by Jay Heck and Jay Riestenberg
In a split decision last week, the Wisconsin Supreme Court said the state can require voters to produce a state-issued ID card at the polls but can’t require them to pay for it.
The ruling adds a new and confusing wrinkle to an already befuddling scenario for the November election. The state legislature has not created a mechanism for providing free-of-charge IDs to voters and the court didn’t impose one. Meanwhile, a federal district judge has blocked enforcement of the ID law on other grounds, declaring that it’s unconstitutional and violates the federal Voting Rights Act.
Talk about a rock and a hard place.
Some clarity may come from the 7th U.S. Circuit Court of Appeals, which is expected to rule before Election Day on Wisconsin’s appeal of the district court ruling striking down the ID law. If, as expected, the appellate court also rules against the law, it would be a win for Badger State voters, providing some relief from the impact of a reduction of in-person absentee voting opportunities, elimination of weekend voting, and stringent new voter registration requirements.
Among the new restrictions, Wisconsin’s Voter ID law dates to 2011 and is modeled off legislation created by the American Legislative Exchange Council (ALEC), a corporate lobby that brings state legislators and corporate lobbyists together to write and vote as equals – behind closed doors -- on “model” bills.
ALEC’s “Voter ID Act” has gained traction over the years. Wisconsin is now one of 17 states requiring voters to show some form of photo ID at the polls; more than 30 states now require voters to present some form of identification.
While proponents say voter ID laws are meant to stop fraud, research has shown that voter fraud is extremely rare, and that photo ID requirements don’t protect against it. This intuitively and practically makes sense. Every voter must sign a registry while face-to-face with an elections official, and the penalty for impersonation typically carries fines of up to $10,000 and prison terms. Photo ID, then, is a cure in search of a problem that simply does not exist.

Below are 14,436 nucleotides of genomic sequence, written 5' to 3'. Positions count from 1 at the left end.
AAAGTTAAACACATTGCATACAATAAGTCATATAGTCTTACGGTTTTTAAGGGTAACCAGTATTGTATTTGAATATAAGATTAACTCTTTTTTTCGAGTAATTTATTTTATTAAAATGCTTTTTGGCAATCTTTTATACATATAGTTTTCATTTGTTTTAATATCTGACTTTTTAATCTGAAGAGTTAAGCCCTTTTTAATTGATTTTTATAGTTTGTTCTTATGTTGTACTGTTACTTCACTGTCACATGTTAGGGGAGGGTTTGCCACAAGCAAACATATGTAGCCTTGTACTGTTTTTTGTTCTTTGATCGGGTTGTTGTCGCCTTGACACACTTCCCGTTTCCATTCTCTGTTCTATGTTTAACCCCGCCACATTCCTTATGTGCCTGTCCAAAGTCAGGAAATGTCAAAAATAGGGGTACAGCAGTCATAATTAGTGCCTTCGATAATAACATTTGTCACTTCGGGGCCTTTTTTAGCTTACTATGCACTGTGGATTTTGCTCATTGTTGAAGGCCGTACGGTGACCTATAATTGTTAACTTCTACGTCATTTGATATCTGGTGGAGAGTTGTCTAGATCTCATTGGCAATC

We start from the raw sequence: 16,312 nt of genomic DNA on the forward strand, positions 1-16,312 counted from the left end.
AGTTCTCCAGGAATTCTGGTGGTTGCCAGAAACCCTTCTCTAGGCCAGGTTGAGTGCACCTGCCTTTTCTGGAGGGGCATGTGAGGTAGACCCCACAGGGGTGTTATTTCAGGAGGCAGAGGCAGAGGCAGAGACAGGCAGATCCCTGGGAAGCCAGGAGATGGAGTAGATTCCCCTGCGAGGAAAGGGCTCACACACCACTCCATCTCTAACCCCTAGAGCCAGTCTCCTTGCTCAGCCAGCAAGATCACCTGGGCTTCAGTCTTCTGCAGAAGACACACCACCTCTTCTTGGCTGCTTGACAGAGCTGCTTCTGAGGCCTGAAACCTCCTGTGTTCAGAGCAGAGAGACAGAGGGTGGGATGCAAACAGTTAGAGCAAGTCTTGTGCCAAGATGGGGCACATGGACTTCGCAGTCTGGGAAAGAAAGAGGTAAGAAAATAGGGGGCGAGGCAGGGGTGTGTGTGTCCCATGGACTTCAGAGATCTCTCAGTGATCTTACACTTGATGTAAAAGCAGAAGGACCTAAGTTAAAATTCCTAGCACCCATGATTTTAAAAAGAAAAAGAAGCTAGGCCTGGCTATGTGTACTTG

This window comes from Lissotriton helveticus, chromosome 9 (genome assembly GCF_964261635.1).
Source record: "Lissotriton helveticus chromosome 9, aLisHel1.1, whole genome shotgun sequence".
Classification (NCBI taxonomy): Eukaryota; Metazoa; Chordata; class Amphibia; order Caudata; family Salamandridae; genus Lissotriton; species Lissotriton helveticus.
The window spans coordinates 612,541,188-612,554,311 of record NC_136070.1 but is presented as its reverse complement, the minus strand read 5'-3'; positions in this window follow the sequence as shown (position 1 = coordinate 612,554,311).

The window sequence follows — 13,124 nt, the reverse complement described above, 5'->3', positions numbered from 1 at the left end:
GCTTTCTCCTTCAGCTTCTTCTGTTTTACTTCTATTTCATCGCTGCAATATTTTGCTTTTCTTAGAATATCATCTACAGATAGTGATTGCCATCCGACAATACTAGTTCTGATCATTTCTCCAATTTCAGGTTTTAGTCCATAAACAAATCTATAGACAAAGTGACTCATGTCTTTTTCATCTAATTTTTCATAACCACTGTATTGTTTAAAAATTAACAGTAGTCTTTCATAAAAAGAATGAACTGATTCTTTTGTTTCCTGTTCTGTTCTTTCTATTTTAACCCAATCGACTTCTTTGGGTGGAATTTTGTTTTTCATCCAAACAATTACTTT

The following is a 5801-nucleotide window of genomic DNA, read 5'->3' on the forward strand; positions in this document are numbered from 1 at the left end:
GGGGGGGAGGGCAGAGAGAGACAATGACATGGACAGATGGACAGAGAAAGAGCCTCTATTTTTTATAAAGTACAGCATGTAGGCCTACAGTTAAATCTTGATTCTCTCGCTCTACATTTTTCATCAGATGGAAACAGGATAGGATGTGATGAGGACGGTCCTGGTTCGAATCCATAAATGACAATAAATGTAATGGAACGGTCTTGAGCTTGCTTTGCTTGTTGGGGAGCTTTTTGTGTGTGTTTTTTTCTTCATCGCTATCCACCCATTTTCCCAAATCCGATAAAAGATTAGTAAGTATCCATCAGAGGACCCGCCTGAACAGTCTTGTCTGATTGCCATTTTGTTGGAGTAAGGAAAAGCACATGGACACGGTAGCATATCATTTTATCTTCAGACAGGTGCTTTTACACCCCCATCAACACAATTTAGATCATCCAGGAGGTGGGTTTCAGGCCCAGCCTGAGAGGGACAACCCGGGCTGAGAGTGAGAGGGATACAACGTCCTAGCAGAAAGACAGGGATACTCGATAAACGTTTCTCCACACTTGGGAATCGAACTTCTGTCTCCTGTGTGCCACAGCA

Worse still, photo ID laws often suppress the voting rights of citizens of color, seniors, students, and those with disabilities. Roughly 11% of the American population either can’t afford or does not have access to the kind of photo ID that Wisconsin now demands – and that several other states already require. Given that the Wisconsin court found such little evidence of fraud – and, again, the kind of fraud that is not eradicated by the implementation of photo ID – it is perplexing that yet another state has put into play a law that does nothing but suppress turnout.
While the Wisconsin law is still being blocked by the federal court order, last week’s state Supreme Court ruling may leave voters scratching their heads over exactly what kind of ID they’ll need at the polls. “I think a lot of people are confused about whether it’s in effect or not,” said Jay Heck, Executive Director of Common Cause in Wisconsin. Common Cause plans on educating voters about the law and is preparing for new voter ID legislation over the next few months.
The type of voter ID law at issue here undermines our democratic process; it creates greater obstacles to voting instead of protecting the interests of voters, particularly those who have long been at the margins of political participation. The state court seemed irritated that a federal district judge had acted before it got the chance to weigh in. But now it’s time for the 7th Circuit to demonstrate that voting issues don’t touch just on states’ rights but on fundamental protections enumerated in the federal Constitution. And those rights deserve to be upheld for every American – in every state.
Jay Heck is the executive director of Common Cause Wisconsin. Jay Riestenberg is a research analyst at Common Cause in Washington, DC. This article was originally published on Common Cause's Democracy Wire.